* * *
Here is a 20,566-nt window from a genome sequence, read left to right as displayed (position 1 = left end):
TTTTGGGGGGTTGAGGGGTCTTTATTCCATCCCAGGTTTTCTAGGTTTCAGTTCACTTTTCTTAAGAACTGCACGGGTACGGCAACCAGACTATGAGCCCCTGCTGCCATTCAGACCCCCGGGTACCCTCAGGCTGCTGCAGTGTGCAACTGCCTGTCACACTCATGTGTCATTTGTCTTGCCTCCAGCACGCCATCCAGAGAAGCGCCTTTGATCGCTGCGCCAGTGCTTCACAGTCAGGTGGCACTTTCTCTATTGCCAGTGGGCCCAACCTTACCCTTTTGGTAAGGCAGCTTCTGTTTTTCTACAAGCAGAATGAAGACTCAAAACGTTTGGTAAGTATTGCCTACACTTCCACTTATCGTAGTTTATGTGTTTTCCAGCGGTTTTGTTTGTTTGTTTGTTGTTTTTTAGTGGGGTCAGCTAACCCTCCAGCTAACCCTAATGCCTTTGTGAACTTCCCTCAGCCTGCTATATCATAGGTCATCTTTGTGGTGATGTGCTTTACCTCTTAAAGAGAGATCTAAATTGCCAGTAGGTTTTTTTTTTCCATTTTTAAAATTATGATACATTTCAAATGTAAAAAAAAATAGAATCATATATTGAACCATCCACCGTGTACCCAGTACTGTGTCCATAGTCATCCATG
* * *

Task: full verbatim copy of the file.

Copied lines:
Here is a 20,566-nt window from a genome sequence, read left to right as displayed (position 1 = left end):
TTTTGGGGGGTTGAGGGGTCTTTATTCCATCCCAGGTTTTCTAGGTTTCAGTTCACTTTTCTTAAGAACTGCACGGGTACGGCAACCAGACTATGAGCCCCTGCTGCCATTCAGACCCCCGGGTACCCTCAGGCTGCTGCAGTGTGCAACTGCCTGTCACACTCATGTGTCATTTGTCTTGCCTCCAGCACGCCATCCAGAGAAGCGCCTTTGATCGCTGCGCCAGTGCTTCACAGTCAGGTGGCACTTTCTCTATTGCCAGTGGGCCCAACCTTACCCTTTTGGTAAGGCAGCTTCTGTTTTTCTACAAGCAGAATGAAGACTCAAAACGTTTGGTAAGTATTGCCTACACTTCCACTTATCGTAGTTTATGTGTTTTCCAGCGGTTTTGTTTGTTTGTTTGTTGTTTTTTAGTGGGGTCAGCTAACCCTCCAGCTAACCCTAATGCCTTTGTGAACTTCCCTCAGCCTGCTATATCATAGGTCATCTTTGTGGTGATGTGCTTTACCTCTTAAAGAGAGATCTAAATTGCCAGTAGGTTTTTTTTTTCCATTTTTAAAATTATGATACATTTCAAATGTAAAAAAAAATAGAATCATATATTGAACCATCCACCGTGTACCCAGTACTGTGTCCATAGTCATCCATG